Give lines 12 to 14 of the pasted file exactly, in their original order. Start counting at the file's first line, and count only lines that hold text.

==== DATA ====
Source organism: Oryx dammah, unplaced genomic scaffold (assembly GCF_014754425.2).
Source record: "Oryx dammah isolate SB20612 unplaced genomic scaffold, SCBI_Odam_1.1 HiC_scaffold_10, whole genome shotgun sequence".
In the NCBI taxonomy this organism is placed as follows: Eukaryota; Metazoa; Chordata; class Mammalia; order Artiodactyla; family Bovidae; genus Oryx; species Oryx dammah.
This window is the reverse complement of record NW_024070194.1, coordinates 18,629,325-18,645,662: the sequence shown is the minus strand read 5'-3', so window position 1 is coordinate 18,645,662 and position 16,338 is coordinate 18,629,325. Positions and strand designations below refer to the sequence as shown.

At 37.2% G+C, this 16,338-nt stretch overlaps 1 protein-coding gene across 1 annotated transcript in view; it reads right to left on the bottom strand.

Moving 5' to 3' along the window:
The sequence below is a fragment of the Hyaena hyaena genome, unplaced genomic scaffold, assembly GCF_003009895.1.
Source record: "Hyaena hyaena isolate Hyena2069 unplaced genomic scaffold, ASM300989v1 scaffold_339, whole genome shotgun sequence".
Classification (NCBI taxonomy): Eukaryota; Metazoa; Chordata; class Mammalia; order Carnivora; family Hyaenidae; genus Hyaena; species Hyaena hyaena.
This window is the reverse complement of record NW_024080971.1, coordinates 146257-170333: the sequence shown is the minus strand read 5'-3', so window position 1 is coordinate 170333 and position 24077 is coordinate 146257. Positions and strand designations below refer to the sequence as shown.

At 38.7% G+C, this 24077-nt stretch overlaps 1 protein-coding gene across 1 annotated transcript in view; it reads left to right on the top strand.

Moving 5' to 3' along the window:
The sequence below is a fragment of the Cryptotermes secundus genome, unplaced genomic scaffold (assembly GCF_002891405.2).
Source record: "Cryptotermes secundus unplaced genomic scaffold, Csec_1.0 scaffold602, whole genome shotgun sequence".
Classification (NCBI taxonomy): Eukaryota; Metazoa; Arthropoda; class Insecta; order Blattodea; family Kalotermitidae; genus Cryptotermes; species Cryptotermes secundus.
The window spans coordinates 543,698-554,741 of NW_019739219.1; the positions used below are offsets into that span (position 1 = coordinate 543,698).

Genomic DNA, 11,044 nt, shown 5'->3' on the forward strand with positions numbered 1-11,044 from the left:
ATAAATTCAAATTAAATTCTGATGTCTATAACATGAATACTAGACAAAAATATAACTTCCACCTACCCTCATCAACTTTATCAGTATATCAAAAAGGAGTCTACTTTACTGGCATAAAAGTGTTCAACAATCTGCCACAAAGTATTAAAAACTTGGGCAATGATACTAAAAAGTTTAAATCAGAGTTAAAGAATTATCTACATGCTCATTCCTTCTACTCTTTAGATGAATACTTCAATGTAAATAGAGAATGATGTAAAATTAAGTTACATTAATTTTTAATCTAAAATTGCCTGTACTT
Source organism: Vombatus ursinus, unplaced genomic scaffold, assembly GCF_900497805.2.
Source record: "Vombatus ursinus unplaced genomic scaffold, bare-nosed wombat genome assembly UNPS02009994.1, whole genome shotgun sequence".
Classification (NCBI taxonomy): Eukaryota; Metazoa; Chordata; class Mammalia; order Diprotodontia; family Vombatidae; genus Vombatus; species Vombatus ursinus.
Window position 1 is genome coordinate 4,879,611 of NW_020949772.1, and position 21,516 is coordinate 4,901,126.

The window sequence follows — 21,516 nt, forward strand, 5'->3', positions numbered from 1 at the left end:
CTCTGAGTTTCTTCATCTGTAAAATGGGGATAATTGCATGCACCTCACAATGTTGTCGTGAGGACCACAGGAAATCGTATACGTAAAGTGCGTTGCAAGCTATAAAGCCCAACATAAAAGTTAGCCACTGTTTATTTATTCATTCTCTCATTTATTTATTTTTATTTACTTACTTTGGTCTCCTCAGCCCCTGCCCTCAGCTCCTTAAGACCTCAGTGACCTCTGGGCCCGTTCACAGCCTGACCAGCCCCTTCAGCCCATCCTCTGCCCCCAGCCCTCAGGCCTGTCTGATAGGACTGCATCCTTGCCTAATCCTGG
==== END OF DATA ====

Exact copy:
Moving 5' to 3' along the window:
The sequence below is a fragment of the Cryptotermes secundus genome, unplaced genomic scaffold (assembly GCF_002891405.2).
Source record: "Cryptotermes secundus unplaced genomic scaffold, Csec_1.0 scaffold602, whole genome shotgun sequence".